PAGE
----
Box.net goes way beyond file storage. It is trying to be the Facebook of storage, which is a bit like trying to be the Twitter of mapping tech - it just doesn't really work. We're not visiting a storage site so we can connect with other people, we just want to keep our files safe.
The application frameworks are cool and all, but again – we are not using the service like an iPhone where we want to add a bunch of apps. (Truth be told, the widgets are useful but not our first thought when we have 20MB of documents we want to back up - would you really want to do that from LinkedIn?)
The additional features feel a bit like Box.net wanted to jump on a bandwagon and leverage the service, without actually improving the storage features. We do like that there is an iPhone app, an enterprise option with strong security encryption (pricing varies), and a good content search engine.
ElephantDrive is the ugly stepsister of Box.net. The sites are not related, but they use a similar blue and white colour scheme and offer similar 'entry level' and 'pro' account levels. That said, ElephantDrive is much cheaper - it costs about $5 for unlimited storage and the technology is much more closely aligned with how Carbonite works where you download an app that you use to back up files from your desktop.
Also like Carbonite, you have less control over how you set up backups - we prefer the way Mozy lets you configure backups in a way that mirrors desktop tools that archive to a local drive. ElephantDrive also had problems logging in at times and the online interface for seeing back-up files, while functional, looks about 10 years out of date compared to a fresher Web 2.0 look and feel.
Still, there are several perks to using Elephant Drive. One is that your files are protected heavily during transfer using 128-bit SSL encryption and packaged as 256-bit AEN encrypted files.
As a tool for transferring files, ElephantDrive also works well, although not quite as unencumbered as a service such as Yousendit.com. To share files, you have to log in, find the files, click a share option, and type the email of the person with whom you want to share the files – a few extra steps.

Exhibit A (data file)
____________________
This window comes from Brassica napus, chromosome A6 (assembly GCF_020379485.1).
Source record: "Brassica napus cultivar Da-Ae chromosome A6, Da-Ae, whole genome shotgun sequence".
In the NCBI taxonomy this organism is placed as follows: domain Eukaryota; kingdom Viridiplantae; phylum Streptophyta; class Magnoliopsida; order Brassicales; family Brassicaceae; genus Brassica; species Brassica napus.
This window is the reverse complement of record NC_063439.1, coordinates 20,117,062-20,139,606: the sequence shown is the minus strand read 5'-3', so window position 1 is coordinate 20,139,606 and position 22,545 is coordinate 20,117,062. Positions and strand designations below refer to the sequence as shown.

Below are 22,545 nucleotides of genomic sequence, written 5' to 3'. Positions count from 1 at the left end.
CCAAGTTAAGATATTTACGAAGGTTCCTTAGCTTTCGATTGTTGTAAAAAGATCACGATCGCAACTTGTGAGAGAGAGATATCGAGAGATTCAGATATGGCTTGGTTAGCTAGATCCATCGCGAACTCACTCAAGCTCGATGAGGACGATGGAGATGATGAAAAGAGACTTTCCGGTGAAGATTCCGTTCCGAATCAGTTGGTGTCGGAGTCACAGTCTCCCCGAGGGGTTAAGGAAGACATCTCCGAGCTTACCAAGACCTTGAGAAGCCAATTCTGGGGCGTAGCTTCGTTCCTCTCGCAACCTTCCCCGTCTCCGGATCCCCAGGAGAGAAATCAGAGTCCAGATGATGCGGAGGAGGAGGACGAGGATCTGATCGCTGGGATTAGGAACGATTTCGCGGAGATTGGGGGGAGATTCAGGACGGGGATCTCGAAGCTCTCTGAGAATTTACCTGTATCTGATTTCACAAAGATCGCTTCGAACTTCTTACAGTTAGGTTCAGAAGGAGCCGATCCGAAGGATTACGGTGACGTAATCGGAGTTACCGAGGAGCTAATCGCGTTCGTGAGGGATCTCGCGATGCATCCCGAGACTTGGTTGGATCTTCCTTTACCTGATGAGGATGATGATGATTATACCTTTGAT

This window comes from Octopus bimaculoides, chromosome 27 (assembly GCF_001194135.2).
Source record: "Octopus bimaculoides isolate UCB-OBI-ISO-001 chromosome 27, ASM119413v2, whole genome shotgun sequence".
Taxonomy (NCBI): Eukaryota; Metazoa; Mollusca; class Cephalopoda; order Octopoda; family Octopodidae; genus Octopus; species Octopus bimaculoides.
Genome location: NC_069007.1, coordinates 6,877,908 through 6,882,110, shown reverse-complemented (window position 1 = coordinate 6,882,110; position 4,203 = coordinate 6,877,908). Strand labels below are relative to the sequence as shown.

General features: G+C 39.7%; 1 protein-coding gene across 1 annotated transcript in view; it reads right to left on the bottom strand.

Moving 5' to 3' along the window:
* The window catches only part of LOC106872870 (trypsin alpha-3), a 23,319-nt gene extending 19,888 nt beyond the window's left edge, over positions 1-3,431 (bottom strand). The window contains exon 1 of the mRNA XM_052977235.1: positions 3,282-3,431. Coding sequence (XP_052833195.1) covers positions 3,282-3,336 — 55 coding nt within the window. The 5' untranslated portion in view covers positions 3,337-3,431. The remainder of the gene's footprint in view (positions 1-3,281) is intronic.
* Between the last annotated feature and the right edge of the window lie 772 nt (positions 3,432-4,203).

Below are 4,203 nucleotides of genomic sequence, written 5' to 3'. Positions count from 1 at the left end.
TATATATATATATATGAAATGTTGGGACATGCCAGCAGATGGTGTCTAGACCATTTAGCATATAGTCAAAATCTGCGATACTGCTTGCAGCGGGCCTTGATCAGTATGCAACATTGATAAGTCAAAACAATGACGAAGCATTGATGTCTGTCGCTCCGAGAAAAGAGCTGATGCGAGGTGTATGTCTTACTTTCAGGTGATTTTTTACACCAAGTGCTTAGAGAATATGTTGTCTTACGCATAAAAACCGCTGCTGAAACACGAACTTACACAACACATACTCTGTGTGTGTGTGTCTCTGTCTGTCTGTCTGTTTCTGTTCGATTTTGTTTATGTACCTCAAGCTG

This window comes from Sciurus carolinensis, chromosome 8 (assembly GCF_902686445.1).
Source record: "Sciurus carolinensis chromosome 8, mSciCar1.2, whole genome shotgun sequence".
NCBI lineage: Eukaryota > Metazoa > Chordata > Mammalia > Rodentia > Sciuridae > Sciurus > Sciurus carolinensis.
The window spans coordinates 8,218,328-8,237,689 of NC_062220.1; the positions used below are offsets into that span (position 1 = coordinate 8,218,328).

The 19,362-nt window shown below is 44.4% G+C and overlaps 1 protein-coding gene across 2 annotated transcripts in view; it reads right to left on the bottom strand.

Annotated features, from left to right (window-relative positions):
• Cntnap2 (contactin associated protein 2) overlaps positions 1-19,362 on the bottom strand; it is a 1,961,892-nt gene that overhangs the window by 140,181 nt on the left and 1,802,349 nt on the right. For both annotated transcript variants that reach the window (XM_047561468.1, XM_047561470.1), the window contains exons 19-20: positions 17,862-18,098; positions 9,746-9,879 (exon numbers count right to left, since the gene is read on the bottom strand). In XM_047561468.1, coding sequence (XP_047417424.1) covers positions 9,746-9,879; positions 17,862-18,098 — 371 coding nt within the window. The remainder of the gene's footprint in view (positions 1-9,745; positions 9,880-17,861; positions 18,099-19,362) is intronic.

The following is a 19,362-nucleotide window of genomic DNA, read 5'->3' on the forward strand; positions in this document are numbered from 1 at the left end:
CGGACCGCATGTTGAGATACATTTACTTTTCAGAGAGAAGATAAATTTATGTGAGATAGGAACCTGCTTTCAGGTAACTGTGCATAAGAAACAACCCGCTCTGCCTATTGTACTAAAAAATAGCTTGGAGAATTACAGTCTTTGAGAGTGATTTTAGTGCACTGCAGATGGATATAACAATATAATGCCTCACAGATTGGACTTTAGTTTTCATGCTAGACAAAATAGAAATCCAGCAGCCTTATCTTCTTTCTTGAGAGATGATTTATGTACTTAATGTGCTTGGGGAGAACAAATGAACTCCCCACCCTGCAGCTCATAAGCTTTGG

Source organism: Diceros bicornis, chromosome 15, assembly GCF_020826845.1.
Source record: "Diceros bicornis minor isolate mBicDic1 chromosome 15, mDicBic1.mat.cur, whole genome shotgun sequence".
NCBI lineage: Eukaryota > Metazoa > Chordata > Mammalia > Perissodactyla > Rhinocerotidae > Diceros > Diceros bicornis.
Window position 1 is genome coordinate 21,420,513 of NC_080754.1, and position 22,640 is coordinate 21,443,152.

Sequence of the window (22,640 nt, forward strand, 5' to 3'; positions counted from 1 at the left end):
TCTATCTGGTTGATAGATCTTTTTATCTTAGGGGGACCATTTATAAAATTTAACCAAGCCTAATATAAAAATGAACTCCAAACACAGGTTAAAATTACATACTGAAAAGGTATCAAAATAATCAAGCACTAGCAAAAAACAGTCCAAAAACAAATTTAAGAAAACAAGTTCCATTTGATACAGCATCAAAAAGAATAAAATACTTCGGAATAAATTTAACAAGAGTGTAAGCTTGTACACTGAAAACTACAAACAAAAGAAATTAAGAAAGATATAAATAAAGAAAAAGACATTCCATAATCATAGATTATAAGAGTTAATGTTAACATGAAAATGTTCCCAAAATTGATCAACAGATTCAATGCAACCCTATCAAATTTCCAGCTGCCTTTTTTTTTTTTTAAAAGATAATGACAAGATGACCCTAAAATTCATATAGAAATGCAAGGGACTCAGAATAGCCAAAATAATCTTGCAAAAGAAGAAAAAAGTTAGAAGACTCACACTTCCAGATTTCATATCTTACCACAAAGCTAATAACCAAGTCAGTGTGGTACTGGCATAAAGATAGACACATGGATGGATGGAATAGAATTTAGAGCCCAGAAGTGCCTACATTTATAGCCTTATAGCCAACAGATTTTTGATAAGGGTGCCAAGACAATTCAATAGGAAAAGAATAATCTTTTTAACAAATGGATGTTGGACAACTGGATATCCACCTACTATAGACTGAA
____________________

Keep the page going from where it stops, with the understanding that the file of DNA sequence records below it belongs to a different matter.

We also liked that we could do a backup and immediately access that file online and retrieve it rather than making a backup that is stored online but not available right away. (Some back-up sites save your archive in a proprietary file and you can't just access it at will.)
Carbonite and ElephantDrive are remarkably similar – they both run in the background and make backups on files over time as you use your computer. They both offer unlimited storage for one price, which is essentially an 'all you can eat' plan where the service will slowly back up the files you select.
With Carbonite, you select the files and folders you want to archive. The reason the backup is unlimited is simply because your internet connection – even if you speed along at 5Mbps or more – is still not fast enough over time to back up more than a few GBs. The service offers annual pricing, and one year costs $54.95 or about $5 per month – about the same as ElephantDrive.
In our tests, Carbonite worked flawlessly – we never even noticed that the service was archiving an entire music collection in the background. Thankfully, these backups use your upload bandwidth so you can still browse the web and check email without too much interference.
The process of archiving is easy, and the Carbonite utility works well, but ElephantDrive actually offers a more functional web interface for viewing files and sharing them with other users. With Carbonite, when you need to restore a file, you use the desktop software to restore them.
The service uses an 'on the fly' paradigm that might be confusing at first. For example, there are dots that appear on folders showing if a backup is pending, in process, or complete.
This is helpful once you get accustomed to the idea, but does not work like traditional back-up software or a web portal and forces you to look at folders and important files to see if they are archived or not instead of just using an app.